Early Bronze Age Towers


Scattered along the Hajar Mountains, there is a particular type of monuments whose function and purpose animates the academic debate since the first archaeological expeditions in the Oman Peninsula during the ‘70s, the so-called Early Bronze Age Towers. The study of these most intriguing contexts is one of the scientific objectives of MASPAG, and their charm has inspired our logo!

Swerida e Thornton, 2019. Al‐Khafaji site plan indicating excavated area around the tower and Maspag logo. By University of Pennsylvania Museum of Archaeology and Anthropology

At the end of the 4th millennium B.C. (i.e. the beginning of the Bronze Age),  a radical change in the relationship between human communities and their landscape is archaeologically documented along the Oman Peninsula, known as Magan. First, the famous Beehive burial mounds begin to be erected on the ridges of the Jebel, hundreds of thousands of these funerary monuments still characterize the landscape of Oman (do you remember the post on al-Ain?). The Early Bronze Age (EBA) Towers are part of this phenomenon of monumentalization of the landscape, but unlike the Beehive mounds whose function is ascertained by anthropological findings and grave goods, archaeologists still discuss the function of these monuments. Defense, resource storage, water management, copper workshops, political siege?

Cable and Thorton, 2012. Figure 20.9 Map showing the location of the known third-millennium BC
Thornton, Cable and Possehl, 2016. The Bronze Age Towers at Bat, Sultanate of Oman, cover image. Ph. University of Pennsylvania Museum of Archaeology and Anthropology

Despite the huge geographical area on which they are documented, the nearly 70 EBA Towers identified today in the Oman peninsula (of which only a few today is stratigraphically excavated), have common characteristics both from an architectural and archaeological point of view.

Eddisford and Phillips, 2009. Excavated 3rf mill towers in the UAE and Oman

They rise in the valleys along the course of wadi, surrounded by the Jebels on which dozens of Beehive mounds are lined up along the rocky ridges. The tower itself, is characterized by a circular stone or mud-brick wall, reaching a diameter of ca. 20 meters. At the center of the stucture, a stone-lined circular shaft or “well” is normally identified amongst a complex of internal walls that formed “compartments”. These compartments were not rooms, per se, but were filled with compact rubble and sand. Given the absence of human activity and the scarcity of archaeological material within the structure (similar contexts are called sterile), the interpretation of these monuments is not yet clear and is changing with the advancement of discoveries. Recent excavations have revealed a higher level of complexity of these structures than initially envisioned. For instance, the Bat Archaeological Project documented different satellite structures built during the course of multiple centuries around the circular stonewall of Tower 1146. Thanks to these new investigations today the Early Bronze Age Towers seem to be more like a circular raised platforms rather than properly called towers, like the massive Islamic medieval ones for example.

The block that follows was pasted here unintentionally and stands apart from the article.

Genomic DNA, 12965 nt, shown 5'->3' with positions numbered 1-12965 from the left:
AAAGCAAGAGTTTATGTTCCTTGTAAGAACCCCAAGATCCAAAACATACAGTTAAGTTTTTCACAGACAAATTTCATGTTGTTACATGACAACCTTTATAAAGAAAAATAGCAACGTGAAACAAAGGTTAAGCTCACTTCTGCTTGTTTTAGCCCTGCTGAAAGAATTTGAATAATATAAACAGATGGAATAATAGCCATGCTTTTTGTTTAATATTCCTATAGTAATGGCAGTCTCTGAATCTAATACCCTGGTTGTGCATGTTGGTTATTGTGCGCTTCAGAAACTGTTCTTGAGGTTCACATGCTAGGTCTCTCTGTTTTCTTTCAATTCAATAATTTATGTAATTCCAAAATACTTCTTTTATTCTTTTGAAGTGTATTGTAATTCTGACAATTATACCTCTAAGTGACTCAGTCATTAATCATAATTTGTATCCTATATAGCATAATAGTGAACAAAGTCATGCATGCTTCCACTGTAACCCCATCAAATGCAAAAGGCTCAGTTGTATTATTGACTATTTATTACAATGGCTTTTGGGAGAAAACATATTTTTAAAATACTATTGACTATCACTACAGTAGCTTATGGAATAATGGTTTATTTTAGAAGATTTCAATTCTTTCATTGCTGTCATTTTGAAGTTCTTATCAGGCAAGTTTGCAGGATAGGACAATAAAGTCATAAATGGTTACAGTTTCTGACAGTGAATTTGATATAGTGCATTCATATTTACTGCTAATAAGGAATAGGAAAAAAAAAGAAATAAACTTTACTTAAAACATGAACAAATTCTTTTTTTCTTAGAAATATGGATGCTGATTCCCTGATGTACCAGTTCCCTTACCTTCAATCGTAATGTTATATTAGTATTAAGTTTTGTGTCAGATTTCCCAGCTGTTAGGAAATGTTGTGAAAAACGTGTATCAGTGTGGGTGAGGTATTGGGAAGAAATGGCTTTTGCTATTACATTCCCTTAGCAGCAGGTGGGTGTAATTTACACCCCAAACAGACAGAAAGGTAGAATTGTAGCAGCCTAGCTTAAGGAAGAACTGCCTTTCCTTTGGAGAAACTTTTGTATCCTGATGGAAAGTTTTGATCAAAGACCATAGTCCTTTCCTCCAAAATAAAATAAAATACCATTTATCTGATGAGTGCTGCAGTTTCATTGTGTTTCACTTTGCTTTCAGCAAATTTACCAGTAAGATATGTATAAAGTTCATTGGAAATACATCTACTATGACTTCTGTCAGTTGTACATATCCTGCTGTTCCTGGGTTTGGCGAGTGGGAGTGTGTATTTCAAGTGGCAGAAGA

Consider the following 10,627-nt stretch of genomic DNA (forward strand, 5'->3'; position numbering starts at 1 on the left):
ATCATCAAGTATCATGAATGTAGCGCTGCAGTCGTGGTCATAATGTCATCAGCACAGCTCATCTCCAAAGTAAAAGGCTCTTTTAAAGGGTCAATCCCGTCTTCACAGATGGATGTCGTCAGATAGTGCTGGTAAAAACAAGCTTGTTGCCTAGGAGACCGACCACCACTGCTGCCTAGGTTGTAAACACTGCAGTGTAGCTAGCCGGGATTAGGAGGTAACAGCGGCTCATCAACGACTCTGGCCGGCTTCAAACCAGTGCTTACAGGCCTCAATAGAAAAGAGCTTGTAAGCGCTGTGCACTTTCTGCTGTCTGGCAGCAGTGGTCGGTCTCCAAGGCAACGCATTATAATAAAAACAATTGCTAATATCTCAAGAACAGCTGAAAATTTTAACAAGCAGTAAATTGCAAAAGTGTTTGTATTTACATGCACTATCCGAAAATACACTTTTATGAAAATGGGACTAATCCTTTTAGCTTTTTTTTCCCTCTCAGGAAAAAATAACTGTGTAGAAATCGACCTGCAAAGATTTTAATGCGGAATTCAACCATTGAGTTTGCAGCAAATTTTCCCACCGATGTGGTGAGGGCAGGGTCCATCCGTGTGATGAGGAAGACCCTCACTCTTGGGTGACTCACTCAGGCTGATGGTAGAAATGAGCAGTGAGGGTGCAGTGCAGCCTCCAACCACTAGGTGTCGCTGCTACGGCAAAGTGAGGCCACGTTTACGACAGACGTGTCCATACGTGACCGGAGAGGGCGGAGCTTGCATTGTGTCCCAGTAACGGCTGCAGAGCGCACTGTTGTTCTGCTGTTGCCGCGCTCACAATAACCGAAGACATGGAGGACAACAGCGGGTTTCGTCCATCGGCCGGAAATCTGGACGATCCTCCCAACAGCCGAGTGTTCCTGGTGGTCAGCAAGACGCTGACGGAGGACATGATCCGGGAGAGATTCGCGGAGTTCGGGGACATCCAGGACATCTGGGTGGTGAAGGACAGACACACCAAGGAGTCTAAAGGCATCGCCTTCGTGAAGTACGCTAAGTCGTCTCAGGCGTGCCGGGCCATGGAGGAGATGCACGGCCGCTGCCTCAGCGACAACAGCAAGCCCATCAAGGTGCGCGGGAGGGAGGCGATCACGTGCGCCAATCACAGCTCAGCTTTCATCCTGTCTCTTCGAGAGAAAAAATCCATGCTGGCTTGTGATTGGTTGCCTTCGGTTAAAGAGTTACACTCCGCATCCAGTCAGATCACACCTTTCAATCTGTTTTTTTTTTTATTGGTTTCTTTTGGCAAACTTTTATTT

Swerida e Thornton, 2019. Al‐Khafaji structure plan indicating excavated area around the tower. By University of Pennsylvania Museum of Archaeology and Anthropology
Döpper and Schmidt, 2019. Excavations at Building V at Al-Khashbah. By the University of Tübingen

What is clear however is that these monuments, along with the surrounding mounds, are the result of an impressive collective effort. They left us the trace of a complex mobile society that has spread in space with it a well-defined cultural identity and completely different economic and political adaptations and choices from the contemporary urban cultures of Mesopotamia, Egypt and the Indus Valley – despite frequent and established exchanges.

Lombard, 1999. Third millennium recunstructed exchange network

MASPAG intends to carry out research on these intricate monuments through the investigation and study of the archaeological context of the oasis of Dan, of which we will carry out the first topographic survey during our next excavation campaign scheduled for December 2021. The objective will be to create a basic documentation of the landscape, and to conduct a surface survey to identify the major contexts to explore deeply in the future.

Further reading:

Lombard – 1999 – Bahrain. The Civilisation of the Two Seas

Potts – 2000 – Ancient Magan The secrets of Tell Abraq

Cable and Thornton – 2013 – Monumentality and the Third-millennium Towers of the Oman Peninsula

Bortolini and Munoz – 2015 – Life and Death in Prehistoric Oman. Insights from Late Neolithic and Early Bronze Age Funerary Practices (4th-3rd mill. BC)

Thornton, Cable and Possehl – 2016 – The Bronze Age Towers at Bat, Sultanate of Oman: Research by the Bat Archaeological Project, 2007-12

Degli Esposti – 2016 – Excavations at the Early Bronze Age Site ST1 near Bisya Sultanate of Oman. Notes on the Architecture and Material Culture

Döpper – 2018 – Towers and ditches in third millennium BC Eastern Arabia

Döpper and Schmidt – 2019 – A Hafit Period Copper Workshop at Al-Khashbah, Sultanate of Oman

Swerida e Thornton – 2019 – al‐Khafaji reinterpreted New insights on Umm an‐Nar


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